Mucilage gels for biomedicine
One branch of the project has been to evaluate the potential of the flax plant for biomedical use. Flax seeds (aka linseeds) when exposed to aqueous fluids have the fascinating property of exuding copious amounts of a gel-like mucilage, which is a heterogeneous mixture of polysaccharides and proteins, quite similar in nature to human mucosal secretions. Anecdotally, mucilage has traditionally been used as a demulcent to soothe inflamed membranes (e.g. sore throats), to which it forms a close physical association, known as mucoadhesion. Mucilage possesses a plethora of charged moieties within its structure which makes it a good candidate for loading with chemotherapeutic drugs (with opposing charge), which can be slowly released at an appropriate target site within the body. Dr Iain Allan of The University of Brighton School of Pharmacy and Biomolecular Sciences (PABS) has focused his research on the creation of mechanically stable mucilage hydrogels which can be loaded with actives (such as antimicrobial agents or anti-inflammatories). Such gels could be applied to the mucosa (e.g. oral, vaginal mucosa) to deliver a slow-release chemotherapeutic dose. This could provide direct therapy to damaged mucosa and also offers the capability to deliver drugs systemically by a means that by-passes the liver (which otherwise greatly reduces the drug concentration from the initial dosage).
Dr Allan has also created mechanically stable mucilage-containing gels in the form of cryogels. These are highly porous, interconnected structures with a sponge-like morphology that are formed by freezing of a pre-gel formulation. Mucilage cryogels have a number of potential applications. These cross-linked materials have good mechanical properties allowing their synthesis in the form of patch, that when applied topically, can closely follow the contours of the skin. Such patches can be infused with active drugs in a similar manner to the hydrogels described above. Their highly porous nature also provides an ideal environment for infiltration with human cells. Current work in PABS is evaluating their use as dermal tissue regeneration scaffolds for use in the treatment of burns victims and the reconstruction of skin damaged by chronic ulcers.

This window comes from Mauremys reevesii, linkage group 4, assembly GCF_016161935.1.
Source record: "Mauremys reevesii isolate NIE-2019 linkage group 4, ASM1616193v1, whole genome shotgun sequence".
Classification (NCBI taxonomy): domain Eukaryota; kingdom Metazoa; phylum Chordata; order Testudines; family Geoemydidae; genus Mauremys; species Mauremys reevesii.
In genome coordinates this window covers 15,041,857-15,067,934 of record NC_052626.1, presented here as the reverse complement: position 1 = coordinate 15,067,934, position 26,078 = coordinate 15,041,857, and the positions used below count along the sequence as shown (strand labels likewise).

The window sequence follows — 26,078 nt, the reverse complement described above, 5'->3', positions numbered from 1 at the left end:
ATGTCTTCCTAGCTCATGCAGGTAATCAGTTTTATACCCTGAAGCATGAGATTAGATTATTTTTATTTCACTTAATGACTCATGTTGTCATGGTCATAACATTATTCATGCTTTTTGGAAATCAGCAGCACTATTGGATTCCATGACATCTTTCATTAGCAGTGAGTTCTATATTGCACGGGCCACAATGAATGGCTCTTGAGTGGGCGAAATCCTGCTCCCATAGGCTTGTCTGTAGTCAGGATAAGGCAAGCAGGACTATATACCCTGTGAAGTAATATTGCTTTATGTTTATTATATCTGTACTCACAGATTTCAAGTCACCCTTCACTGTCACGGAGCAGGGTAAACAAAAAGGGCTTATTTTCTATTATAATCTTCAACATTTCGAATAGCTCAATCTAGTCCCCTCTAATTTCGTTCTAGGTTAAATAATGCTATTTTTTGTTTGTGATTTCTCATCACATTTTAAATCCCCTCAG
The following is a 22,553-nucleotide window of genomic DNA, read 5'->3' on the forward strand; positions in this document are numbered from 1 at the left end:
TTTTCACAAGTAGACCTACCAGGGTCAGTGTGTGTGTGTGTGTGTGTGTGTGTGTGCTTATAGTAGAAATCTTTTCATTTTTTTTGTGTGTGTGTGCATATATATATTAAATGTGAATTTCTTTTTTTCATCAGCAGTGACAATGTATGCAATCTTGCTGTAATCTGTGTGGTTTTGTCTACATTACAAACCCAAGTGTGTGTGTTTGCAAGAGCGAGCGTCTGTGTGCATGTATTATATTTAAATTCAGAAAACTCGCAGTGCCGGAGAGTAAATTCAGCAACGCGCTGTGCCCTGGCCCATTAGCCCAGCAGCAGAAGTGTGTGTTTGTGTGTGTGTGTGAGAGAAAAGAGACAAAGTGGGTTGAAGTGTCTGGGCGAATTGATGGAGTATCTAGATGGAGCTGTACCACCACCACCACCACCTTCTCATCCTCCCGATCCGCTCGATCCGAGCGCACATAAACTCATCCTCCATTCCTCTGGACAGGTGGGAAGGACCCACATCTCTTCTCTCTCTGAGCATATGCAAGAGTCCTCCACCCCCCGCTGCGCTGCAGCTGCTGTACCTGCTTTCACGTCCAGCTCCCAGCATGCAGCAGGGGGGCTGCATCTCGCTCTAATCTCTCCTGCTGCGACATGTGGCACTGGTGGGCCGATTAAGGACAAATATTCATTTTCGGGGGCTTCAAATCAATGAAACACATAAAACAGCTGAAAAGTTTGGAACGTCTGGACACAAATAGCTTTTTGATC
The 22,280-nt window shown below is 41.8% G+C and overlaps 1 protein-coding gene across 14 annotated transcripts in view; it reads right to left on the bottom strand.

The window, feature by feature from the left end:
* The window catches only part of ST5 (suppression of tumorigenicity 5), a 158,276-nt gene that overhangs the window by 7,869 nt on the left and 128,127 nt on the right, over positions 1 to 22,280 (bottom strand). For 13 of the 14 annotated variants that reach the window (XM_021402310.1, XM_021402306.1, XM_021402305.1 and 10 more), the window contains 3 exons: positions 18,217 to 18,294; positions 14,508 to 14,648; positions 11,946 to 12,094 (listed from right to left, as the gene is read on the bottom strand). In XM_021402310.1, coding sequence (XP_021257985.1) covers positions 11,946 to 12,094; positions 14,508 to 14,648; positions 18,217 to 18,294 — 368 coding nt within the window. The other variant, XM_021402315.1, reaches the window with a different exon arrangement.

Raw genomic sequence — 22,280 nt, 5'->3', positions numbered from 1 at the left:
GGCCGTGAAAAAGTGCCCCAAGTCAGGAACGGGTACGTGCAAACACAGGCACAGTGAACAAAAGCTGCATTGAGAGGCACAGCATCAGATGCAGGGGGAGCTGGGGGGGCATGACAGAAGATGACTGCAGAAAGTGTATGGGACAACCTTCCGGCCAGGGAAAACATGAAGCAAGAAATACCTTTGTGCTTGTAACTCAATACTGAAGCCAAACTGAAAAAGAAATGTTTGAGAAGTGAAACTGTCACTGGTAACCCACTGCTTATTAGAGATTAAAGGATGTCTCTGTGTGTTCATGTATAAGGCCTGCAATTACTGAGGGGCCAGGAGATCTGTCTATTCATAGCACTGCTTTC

A confocal laser scanning microscopy image of a mucilage/gelatin cryogel. This sponge-like gel has a porous structure, with the pore walls here represented in yellow. The mucilage portion of the wall can bind antimicrobial agents which will be controllably released at the wound site.
The image above demonstrates the ability of an antimicrobial agent to diffuse from the gels and prevent bacterial growth (shown by the clear zone surrounding the gels). In an infected wound our dressing would be partially degraded in response to bacterial enzymes, thus releasing the antimicrobial agent to control the infection.
Dr Allan and Dr Lyuba Mikhalovska (also of PABS) have been researching the infusion of the fibres of the flax plant with antimicrobial agents for fabrication into wound dressings. These fibres have a porous structure, with properties superior to those of the current material of choice, cotton (e.g. stronger and more absorbent – as shown by in-house mechanical and biochemical tests). The antimicrobial agent chlorhexidine was added to flax fibres and allowed to penetrate into the pores. After thorough rinsing, the fibres were found to have been imbued with both bacteriostatic and bactericidal activity against Staphylococcus aureus MRSA and Pseudomonas aeruginosa, two key pathogens responsible for infections of hospitalised patients.
Iain Allan, Lyuba Mikhalovska, Flavia Fucassi and Sergey Mikhalovsky (School of Pharmacy and Biomolecular Sciences, University of Brighton); Claudine Morvan (Laboratory PBS-UMR 6270 CNRS, FR 3038, University of Rouen, 76821 Mont Saint Aignan Cedex, France|)